Saying Goodbye

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For those of us afflicted with Vascular Avgaseritis, AirVenture is a near spiritual experience. The collective aura of tens of thousands of our own kind is deeply enriching and rewarding. However those that say that there is never any aspect of Oshkosh that is less than enjoyable, have likely never experienced the singular experience of using the RV black water dump facilities at Camp Scholler.

You never have to wonder if you’re getting close to ground zero… you’ll know, and the long lines of sun ripening rigs in line to excrete aren’t the primary clue. At the southern (hopefully downwind) end of the campground, a single exit lane from Stitts road widens into a couple of lanes that split again into multiple dump station lanes. Pro Tip: If quick passage is preferred, it’s best to avoid any lane selection that will mean following a rig advertising cruiseamerica.com or similar on the back.

Each dump receptacle point is surrounded by a fetid puddle of Smurf Koolaid usually adorned with kibbles and bits of organic flotsam. Each puddle and its underlaying muck are deceptively deep. Seasoned pro dumpers have their mukluks and hazmat gloves on and hoses ready while they’re still number two for number two. (Pun intended). Rookies, renters and other amateurs pull into position either leafing through the manual or jumping out in flip-flops only to discover that tippie-toes in the soft muck only worsens the experience.

All in all, it is a multi-sensorial experience that, depending upon one’s last meal, just wafts and lingers long after one says goodbye.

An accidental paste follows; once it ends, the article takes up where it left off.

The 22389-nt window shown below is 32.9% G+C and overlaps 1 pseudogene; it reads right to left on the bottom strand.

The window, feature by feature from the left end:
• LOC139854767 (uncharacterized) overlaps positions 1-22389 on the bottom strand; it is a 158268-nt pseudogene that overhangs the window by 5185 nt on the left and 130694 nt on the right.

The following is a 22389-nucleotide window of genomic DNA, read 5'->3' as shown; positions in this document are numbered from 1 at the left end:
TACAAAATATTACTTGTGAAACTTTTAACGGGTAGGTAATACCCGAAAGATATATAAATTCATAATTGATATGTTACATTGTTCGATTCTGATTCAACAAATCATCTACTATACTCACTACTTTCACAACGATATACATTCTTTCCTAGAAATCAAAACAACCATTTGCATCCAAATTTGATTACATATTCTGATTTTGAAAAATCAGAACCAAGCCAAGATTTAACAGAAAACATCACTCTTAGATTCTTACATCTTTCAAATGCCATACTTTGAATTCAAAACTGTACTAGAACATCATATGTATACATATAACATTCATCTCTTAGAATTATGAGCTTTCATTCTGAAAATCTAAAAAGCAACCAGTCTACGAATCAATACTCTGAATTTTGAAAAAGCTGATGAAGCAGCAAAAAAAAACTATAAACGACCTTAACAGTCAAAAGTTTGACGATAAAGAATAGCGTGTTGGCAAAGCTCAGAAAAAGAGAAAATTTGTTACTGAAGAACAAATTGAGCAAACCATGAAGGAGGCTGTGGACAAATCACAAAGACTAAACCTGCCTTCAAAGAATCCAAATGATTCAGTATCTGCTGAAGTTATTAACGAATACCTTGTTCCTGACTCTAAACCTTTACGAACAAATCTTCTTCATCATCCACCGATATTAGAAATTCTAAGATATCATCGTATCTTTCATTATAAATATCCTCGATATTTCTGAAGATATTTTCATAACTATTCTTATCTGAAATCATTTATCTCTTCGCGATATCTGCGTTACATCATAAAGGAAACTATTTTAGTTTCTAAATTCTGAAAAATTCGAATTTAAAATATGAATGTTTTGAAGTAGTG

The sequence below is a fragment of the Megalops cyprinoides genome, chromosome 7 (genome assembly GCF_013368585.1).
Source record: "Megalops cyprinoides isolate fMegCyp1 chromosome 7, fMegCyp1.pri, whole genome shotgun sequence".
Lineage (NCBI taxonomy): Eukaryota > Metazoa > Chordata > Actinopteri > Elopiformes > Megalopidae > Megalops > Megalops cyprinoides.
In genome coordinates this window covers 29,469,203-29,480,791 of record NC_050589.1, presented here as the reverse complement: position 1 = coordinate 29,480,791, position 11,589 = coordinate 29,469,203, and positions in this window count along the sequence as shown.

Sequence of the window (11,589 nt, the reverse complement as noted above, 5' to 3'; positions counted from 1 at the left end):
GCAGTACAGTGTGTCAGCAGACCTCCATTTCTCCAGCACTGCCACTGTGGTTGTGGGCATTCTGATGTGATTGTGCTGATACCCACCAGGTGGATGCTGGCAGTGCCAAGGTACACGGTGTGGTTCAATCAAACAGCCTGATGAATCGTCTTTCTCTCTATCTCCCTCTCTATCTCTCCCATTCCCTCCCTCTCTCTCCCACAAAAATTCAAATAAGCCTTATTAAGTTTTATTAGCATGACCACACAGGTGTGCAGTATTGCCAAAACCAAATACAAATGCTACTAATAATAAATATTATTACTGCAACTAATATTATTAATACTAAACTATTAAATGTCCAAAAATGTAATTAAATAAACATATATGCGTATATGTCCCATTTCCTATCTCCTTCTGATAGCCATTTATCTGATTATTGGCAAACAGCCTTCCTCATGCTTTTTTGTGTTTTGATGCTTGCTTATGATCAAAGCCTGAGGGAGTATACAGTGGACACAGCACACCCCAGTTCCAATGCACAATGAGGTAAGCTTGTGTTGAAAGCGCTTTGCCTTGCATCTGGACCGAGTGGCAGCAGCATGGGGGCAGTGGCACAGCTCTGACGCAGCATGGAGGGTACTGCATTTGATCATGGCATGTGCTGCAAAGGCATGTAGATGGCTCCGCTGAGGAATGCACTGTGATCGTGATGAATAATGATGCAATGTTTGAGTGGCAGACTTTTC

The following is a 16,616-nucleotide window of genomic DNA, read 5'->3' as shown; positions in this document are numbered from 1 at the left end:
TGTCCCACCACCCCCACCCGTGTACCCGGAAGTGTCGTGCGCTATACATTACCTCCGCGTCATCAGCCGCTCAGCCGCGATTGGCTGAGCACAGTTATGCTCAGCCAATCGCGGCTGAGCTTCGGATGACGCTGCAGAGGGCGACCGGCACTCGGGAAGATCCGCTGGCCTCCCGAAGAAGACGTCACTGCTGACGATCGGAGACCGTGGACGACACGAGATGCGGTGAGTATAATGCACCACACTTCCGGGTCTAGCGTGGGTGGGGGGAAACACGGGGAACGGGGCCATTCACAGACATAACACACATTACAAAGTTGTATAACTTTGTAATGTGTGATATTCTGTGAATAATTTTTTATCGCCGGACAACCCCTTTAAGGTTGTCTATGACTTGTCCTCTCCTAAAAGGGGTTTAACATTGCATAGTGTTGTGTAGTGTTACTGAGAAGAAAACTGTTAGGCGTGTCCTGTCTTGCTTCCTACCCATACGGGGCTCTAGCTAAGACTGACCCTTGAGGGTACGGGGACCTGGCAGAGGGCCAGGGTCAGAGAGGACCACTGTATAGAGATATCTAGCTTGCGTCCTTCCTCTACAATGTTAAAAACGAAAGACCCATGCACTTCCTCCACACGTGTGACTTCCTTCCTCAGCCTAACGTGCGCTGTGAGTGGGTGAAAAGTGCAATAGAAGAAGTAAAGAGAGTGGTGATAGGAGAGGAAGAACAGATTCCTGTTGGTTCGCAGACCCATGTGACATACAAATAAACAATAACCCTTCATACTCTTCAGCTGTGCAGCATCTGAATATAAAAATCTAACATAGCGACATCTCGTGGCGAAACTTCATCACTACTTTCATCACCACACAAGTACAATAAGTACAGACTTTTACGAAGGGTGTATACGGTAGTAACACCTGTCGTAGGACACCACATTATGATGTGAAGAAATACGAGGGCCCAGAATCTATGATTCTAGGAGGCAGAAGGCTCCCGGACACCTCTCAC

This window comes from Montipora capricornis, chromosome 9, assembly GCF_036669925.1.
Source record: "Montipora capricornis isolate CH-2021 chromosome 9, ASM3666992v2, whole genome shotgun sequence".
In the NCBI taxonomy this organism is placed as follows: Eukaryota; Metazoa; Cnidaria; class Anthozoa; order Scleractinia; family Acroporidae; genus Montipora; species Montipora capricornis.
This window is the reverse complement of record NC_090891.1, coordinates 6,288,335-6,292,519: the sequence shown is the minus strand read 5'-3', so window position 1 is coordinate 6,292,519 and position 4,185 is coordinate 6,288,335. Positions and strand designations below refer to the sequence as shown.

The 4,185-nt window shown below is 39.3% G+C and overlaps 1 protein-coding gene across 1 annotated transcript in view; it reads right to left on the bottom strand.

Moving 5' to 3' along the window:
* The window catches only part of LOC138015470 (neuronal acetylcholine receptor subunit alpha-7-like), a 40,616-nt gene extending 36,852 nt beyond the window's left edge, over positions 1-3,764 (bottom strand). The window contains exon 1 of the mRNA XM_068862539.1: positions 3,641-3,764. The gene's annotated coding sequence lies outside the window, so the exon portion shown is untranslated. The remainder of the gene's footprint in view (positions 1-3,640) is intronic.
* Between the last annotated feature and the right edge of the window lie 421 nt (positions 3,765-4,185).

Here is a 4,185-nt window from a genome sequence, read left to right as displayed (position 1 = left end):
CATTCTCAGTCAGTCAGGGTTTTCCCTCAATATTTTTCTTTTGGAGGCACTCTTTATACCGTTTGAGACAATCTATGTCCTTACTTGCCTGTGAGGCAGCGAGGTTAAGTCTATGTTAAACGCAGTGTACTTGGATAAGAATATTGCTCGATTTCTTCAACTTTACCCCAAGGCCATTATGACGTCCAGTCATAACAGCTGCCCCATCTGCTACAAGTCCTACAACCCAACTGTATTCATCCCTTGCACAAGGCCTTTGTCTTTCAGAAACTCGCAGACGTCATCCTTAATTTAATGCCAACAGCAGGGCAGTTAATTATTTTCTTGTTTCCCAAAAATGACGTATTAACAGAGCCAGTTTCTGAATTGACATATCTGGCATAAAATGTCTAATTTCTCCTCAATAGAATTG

Speaking of saying goodbye, one of the benefits of media work at Oshkosh is getting to meet so many interesting people and hearing their stories. When I heard that a group of builder/pilots from Argentina had flown their RV-10 from Buenos Aires to Oshkosh, I just knew that I had to meet them and highlight their story. For some added background, as a young man I lived in Argentina for a couple of years doing volunteer service work and was truly rewarded by the experience.

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I so enjoyed meeting and chatting with Jorge, Silvia and their companions that I went out on a social limb and invited them to come to our campsite one night for dinner. The people of Argentina were always warm, friendly and fed me well, so I wanted to pay it forward. My traveling companion, Kevin McDonald, spent time living in Navajo communities so in the spirit of sharing new experiences, he put together a delicious meal of authentic Navajo Tacos, which our new Argentine friends either really enjoyed or were convincing liars. We also successfully expanded the international fan base of Ben and Jerry’s Half Baked ice cream. It was such an enjoyable experience that we could have continued for hours comparing notes on our respective aero-worlds, but there was a night show to get to. In my opinion, simple social experiences like this are what make our avocation in general and Oshkosh in particular so rewarding. It’s always been about the people. The aero machines, enticing as they are, just give us an excuse to gather together. ¡Hasta luego, amigos!

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Myron Nelson soloed at 16 and has been a professional pilot for over 30 years, having flown for Lake Powell Air, SkyWest Airlines, and Southwest Airlines. He also flies for the Flying Samaritans, a volunteer, not-for-profit organization that provides medical and dental care in Baja California, Mexico. A first-time builder, Myron currently flies N24EV, his beautiful RV-10. He has also owned a C-150 and a Socata TB-9.

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